Tuesday, August 14, 2012

(Opinion) Marriage Decline is Happening Now. Two Excellent Books Discuss the Reasons

It is no secret that the institution of marriage is on the decline today, but the causes and factors involved in this trend are less straightforward. However, two excellent books, The Marriage-Go-Round: The State of Marriage and the Family in America Today (Knopf 2009) written by Andrew Cherlin, and Don’t Say I Do! Why Women Should Stay Single (New Horizon Press, 2012) written by Orna Gadish go some way in addressing marriage and its apparent decline

Both books provide insight into the transformations and conflicts in modern society that have brought about record numbers of divorce, such as different life expectations between the generations, everlasting gender gaps, social and cultural indicators, and pervasive individualism in America (Cherlin), and throughout the western world (Gadish). However, despite the outwardly similarity of positions with regard to marriage decline and marriage obsolescence in society and culture taken by both authors—these books sharply diverge in their conclusions about marriage.

While critical of the institution of marriage, Andrew Cherlin still seems to have faith in it citing studies detailing the negative effects of divorce. For Cherlin the pervasive individualism of modern culture has made people judge marriage not based on level of commitment but rather on the level of happiness. This can explain the record growth of divorce, as modern couples are less tolerant of unhappiness, and thus, lack the "spirit of compromise" required for successful marriages. However, according to Cherlin, despite the record levels of divorce, people in the U.S. are still likely to get married or re-marry, thus leading to "a marriage go round."

Orna Gadish, author of Don’t Say I Do!, comes to a different conclusion altogether based on the same facts, as she accents viable modern options and opportunities in relationships and alternative family settings that have become part of consensus today. Such prevalent alternatives in modern society were neglected by Cherlin in the Marriage Go Round (published in 2009), for Cherlin is evidently leaning toward the old-fashioned agreement of matrimony, and that in stark contradiction to modern and western social trends.

While the difference in outlook might be ideological, I believe that the timing of release of both of the books, Don't Say I Do! (in 2012) and the Marriage Go Round (in 2009) could have also played a role. Don’t Say I Do! clearly propagates a postmodern vision, and unlike the Marriage Go Round focuses on single, unmarried, and divorced women of the global and digital age, in U.S., Europe, Israel, and the western world, while Cherlin documents merely the status in America.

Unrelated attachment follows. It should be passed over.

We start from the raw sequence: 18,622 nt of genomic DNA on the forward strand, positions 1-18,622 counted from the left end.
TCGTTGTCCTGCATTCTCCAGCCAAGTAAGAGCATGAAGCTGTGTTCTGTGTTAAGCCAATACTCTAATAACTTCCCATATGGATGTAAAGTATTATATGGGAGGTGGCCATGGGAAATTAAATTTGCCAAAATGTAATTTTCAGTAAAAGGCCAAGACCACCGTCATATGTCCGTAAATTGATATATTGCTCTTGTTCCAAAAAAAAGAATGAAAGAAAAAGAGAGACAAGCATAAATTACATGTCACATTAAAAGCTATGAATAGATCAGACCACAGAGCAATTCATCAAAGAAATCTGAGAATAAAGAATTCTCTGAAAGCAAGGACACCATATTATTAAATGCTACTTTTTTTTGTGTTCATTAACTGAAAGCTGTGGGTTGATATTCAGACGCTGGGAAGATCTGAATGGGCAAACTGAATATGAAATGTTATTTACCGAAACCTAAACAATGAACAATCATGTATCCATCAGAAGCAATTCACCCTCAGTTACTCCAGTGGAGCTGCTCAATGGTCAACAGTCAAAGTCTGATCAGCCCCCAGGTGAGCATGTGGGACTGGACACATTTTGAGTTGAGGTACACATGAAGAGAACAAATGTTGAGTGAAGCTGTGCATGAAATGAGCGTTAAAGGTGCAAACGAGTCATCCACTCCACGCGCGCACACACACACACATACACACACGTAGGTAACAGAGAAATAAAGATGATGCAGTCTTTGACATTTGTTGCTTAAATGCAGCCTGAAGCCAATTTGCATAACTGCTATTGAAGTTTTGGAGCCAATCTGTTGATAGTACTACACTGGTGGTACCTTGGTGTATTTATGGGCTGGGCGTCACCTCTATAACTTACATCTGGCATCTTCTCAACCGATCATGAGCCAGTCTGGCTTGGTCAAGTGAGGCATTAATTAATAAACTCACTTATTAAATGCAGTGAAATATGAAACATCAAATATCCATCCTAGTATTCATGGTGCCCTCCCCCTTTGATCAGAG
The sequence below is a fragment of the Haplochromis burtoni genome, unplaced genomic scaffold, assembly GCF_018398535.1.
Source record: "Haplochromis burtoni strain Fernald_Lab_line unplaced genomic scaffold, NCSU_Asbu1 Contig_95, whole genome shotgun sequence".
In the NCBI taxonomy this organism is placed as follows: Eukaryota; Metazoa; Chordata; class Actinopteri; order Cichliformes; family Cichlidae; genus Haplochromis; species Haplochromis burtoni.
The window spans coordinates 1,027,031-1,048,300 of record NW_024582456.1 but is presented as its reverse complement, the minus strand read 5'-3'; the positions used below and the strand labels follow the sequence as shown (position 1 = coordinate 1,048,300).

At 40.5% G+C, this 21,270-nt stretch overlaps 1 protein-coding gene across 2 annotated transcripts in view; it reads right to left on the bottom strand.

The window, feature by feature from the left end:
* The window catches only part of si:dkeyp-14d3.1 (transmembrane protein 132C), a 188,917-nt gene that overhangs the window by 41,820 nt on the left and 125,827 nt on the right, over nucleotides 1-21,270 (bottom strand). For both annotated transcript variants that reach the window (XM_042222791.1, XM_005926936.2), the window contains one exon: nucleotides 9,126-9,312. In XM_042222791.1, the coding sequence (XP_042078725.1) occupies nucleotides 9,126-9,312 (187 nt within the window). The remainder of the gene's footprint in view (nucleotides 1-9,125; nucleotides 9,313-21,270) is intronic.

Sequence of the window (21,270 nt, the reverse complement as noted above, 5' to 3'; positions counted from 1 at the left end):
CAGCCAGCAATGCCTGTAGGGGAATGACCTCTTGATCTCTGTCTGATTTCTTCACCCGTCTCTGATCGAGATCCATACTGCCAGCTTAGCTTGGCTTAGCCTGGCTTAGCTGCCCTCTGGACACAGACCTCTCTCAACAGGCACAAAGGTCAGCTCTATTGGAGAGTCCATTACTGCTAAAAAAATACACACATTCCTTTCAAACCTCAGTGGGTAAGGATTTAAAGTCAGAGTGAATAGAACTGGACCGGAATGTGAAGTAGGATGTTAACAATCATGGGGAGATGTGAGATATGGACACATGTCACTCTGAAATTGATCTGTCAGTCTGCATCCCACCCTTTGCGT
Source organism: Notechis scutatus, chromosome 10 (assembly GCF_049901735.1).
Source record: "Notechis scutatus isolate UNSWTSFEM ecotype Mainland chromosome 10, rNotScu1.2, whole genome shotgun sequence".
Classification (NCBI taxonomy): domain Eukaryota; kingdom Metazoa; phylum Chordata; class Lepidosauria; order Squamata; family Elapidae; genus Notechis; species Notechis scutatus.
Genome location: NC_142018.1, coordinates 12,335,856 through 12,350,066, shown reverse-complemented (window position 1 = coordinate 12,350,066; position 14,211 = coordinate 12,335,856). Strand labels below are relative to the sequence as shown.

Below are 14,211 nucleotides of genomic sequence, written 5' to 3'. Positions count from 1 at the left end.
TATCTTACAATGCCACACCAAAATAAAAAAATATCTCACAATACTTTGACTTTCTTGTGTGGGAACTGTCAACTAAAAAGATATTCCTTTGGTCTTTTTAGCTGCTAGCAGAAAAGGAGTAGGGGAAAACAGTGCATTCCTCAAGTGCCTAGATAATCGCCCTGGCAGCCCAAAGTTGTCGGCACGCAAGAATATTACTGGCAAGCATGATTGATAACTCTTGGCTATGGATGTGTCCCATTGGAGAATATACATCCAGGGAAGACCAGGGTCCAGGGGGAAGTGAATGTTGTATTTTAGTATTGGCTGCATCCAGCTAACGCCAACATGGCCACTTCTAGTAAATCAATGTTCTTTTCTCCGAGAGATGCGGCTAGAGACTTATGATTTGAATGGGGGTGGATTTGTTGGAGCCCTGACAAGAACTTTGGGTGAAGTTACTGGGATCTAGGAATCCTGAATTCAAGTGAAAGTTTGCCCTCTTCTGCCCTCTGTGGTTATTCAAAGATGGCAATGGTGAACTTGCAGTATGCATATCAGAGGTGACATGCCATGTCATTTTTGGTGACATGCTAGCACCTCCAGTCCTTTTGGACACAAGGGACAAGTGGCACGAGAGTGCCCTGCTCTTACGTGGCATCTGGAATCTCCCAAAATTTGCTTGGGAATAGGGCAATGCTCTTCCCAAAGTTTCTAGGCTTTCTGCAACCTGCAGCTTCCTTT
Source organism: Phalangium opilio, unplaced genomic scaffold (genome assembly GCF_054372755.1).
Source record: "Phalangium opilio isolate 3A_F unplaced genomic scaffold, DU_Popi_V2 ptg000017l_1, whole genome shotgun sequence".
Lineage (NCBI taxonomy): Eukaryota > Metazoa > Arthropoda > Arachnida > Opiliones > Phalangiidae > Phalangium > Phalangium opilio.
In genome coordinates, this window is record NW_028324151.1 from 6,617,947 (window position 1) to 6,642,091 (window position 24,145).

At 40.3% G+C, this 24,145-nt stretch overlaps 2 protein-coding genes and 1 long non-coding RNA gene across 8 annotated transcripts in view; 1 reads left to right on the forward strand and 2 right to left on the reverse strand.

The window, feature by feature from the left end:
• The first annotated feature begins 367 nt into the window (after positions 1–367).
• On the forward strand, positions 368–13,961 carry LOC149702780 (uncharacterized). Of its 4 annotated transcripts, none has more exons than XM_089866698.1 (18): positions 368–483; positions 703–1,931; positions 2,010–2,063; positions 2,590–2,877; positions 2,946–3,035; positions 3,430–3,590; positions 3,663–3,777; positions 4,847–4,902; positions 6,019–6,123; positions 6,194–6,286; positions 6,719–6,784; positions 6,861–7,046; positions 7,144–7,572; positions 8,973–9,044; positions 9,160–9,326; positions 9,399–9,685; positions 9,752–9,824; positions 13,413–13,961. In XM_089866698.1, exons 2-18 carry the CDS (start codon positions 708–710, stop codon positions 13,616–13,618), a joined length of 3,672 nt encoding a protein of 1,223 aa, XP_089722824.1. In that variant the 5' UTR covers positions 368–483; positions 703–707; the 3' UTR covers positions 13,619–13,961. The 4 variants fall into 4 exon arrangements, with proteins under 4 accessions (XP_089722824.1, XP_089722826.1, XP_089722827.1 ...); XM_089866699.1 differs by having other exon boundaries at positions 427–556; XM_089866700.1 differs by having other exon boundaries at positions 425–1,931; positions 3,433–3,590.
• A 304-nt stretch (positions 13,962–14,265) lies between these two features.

Gadish, unlike Cherlin, looks at the decline of marriage and assesses the alternatives advantageous to women within her focus groups that included, among others, married women, unhappily married women, unmarried women, divorced women, and single women. Gadish’s work is a decidedly more ideological read, yet that fails to take away anything from the intellectual rigour and the uplifting voice  in her argumentation, discussion and  overall analysis of marriage decline as an international phenomenon (Gadish) rather than a local U.S. trend (Cherlin).

As a women herself, Gadish is more likely to embrace a female perspective than the traditional white-male one, and rightly addresses a blind spot in Cherlin's analysis. Whereas both authors point to a greater individual freedom as a factor to be considered in marriage demise, Gadish pin points the growth in the freedom of choice for women as a potential indicator for its happening. According to Gadish such freedom  of choice is a positive cultural change embraced by women throughout the western world, where women are realizing their true potentials in fulfilling careers, and through actively opting out of marriage and remaining single, unmarried and divorced.

According to Gadish, women do not have to get married today, as there are alternatives that may make them equally "settled down" or contented, such as living together with a partner (cohabitation) or living together apart (LTA) arrangements. The postmodern vision of Don’t Say I Do! further punctuates the difference between the two works, as Cherlin seeks to assess what is going wrong with marriage, while Gadish, on the other hand, outwardly endorses the decline of marriage in favour of growth of women’s rights to choose their individual paths, their personal goals in love life and relationships, motherhood, family and career matters, as well as their contentment and self-actualization.

For Gadish, there are no benefits to be had in stepping onto the "marriage go round" as women stand to experience costly legal hassles, custody battles, financial loss, and overall, heartache and resentment in entering multiple marriages ending in divorce, which are bound to make such women sceptical of their chances of achievement of happiness or success to least the least.

In sum, while a well written, researched and argued book, apparently the Marriage Go Round is a limited work, for it describes trends, but makes no real judgements as to what they mean for modern women and indeed men. On the other hand, Don’t Say I Do! may be more political in its stance on the decline of marriage, however it provides what the Marriage Go Round is missing, a reference to modern life outside the U.S., freedom of choice for women, and a real sense of perspective. 

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